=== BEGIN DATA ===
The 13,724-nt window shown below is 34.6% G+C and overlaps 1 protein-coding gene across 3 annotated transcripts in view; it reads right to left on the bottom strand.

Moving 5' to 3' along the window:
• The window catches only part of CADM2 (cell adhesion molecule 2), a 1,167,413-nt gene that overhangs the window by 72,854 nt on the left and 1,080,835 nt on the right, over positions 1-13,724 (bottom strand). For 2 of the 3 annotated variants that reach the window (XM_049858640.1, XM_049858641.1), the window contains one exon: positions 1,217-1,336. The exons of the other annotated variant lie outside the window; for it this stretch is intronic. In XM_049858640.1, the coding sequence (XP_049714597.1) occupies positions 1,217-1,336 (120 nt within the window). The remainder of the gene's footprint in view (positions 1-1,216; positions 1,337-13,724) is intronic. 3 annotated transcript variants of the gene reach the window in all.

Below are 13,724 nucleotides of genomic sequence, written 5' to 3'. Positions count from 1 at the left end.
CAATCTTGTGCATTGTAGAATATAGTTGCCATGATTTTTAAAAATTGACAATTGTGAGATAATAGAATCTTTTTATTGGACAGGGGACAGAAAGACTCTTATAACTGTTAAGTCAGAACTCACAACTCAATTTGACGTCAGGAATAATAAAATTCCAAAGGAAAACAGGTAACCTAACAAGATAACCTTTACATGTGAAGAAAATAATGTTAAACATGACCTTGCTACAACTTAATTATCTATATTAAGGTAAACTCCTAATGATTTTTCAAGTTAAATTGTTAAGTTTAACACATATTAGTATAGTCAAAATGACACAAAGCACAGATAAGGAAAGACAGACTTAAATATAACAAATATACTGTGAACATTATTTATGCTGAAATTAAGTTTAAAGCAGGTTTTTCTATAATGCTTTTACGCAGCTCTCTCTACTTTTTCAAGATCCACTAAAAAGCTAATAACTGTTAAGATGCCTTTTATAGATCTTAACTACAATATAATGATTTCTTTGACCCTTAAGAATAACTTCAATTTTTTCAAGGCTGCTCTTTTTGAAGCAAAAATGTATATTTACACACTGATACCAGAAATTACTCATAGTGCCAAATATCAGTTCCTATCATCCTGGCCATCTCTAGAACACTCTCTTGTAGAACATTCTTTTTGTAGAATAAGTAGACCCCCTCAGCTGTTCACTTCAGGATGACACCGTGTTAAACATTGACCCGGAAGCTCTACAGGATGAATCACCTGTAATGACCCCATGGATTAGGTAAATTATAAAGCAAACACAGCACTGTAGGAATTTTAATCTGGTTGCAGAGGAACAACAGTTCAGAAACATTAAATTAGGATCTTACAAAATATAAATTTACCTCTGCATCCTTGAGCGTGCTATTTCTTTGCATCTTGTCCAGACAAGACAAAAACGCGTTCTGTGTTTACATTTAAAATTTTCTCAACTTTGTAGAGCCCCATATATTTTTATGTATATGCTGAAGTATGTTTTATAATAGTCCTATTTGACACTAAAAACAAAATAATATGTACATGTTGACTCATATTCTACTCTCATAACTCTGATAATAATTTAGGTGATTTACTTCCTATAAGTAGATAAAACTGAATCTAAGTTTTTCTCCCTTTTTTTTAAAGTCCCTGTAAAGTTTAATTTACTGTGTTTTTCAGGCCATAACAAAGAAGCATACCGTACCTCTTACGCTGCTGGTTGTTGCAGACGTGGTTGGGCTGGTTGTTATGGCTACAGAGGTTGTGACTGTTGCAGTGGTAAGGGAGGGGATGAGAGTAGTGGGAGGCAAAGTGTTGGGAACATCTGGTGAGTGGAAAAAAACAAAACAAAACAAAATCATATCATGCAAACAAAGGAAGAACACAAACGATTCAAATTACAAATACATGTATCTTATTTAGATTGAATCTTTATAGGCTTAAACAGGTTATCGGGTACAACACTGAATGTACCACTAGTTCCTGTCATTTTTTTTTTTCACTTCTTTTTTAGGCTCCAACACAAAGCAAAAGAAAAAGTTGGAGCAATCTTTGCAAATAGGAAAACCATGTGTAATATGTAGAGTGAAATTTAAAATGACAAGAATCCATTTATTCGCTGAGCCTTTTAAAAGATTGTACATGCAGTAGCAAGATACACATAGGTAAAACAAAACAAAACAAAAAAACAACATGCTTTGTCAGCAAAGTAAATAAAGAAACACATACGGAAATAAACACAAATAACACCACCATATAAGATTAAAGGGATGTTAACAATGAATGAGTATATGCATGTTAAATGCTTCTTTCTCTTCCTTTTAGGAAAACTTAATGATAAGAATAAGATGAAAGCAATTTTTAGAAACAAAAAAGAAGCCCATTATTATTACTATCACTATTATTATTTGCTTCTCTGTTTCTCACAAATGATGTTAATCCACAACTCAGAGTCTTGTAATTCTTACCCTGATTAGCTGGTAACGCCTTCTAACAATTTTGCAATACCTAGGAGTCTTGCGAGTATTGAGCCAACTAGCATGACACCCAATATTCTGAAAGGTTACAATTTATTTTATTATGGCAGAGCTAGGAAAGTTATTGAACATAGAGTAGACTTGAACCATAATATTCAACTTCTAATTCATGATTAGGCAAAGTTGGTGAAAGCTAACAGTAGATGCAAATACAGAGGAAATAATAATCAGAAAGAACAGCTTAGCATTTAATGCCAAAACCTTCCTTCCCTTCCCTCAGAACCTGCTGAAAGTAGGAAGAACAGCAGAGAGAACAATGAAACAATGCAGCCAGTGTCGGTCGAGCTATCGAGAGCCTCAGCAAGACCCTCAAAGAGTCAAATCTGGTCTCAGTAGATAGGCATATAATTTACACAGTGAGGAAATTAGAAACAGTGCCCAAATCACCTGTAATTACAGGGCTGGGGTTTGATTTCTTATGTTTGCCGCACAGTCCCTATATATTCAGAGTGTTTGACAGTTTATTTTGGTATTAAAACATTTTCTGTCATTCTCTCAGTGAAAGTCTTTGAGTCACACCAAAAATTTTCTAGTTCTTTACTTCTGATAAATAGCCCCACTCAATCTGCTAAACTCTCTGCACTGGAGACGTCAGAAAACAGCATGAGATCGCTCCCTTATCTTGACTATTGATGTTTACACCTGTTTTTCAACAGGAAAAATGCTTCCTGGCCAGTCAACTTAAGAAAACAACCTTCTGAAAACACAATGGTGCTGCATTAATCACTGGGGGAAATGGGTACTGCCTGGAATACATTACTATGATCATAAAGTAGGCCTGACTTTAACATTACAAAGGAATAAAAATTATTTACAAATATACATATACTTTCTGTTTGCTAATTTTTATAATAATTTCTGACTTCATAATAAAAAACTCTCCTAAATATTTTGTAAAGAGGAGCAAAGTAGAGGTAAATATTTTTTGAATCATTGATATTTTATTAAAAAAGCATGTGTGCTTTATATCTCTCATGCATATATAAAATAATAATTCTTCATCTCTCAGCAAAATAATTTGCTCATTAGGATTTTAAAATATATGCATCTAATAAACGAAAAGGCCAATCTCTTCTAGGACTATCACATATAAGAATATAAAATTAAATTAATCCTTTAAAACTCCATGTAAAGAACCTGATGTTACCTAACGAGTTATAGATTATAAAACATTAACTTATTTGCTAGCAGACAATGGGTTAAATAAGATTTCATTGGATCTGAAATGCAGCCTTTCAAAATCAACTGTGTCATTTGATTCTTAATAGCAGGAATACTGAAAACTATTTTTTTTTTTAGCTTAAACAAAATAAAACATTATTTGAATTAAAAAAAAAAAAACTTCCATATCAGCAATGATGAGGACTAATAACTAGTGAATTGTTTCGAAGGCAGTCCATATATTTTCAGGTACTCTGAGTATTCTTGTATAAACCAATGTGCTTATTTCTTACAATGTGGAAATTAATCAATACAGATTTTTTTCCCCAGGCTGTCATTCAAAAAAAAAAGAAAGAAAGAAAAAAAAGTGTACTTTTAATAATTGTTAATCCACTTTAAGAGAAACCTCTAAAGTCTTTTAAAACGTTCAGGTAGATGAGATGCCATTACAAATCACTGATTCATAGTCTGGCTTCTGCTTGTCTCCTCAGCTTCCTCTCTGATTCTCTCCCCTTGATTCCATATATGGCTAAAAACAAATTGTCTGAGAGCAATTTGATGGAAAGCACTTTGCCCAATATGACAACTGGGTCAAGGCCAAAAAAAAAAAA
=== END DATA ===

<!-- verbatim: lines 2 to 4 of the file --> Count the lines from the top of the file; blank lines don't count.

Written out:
Moving 5' to 3' along the window:
• The window catches only part of CADM2 (cell adhesion molecule 2), a 1,167,413-nt gene that overhangs the window by 72,854 nt on the left and 1,080,835 nt on the right, over positions 1-13,724 (bottom strand). For 2 of the 3 annotated variants that reach the window (XM_049858640.1, XM_049858641.1), the window contains one exon: positions 1,217-1,336. The exons of the other annotated variant lie outside the window; for it this stretch is intronic. In XM_049858640.1, the coding sequence (XP_049714597.1) occupies positions 1,217-1,336 (120 nt within the window). The remainder of the gene's footprint in view (positions 1-1,216; positions 1,337-13,724) is intronic. 3 annotated transcript variants of the gene reach the window in all.

Below are 13,724 nucleotides of genomic sequence, written 5' to 3'. Positions count from 1 at the left end.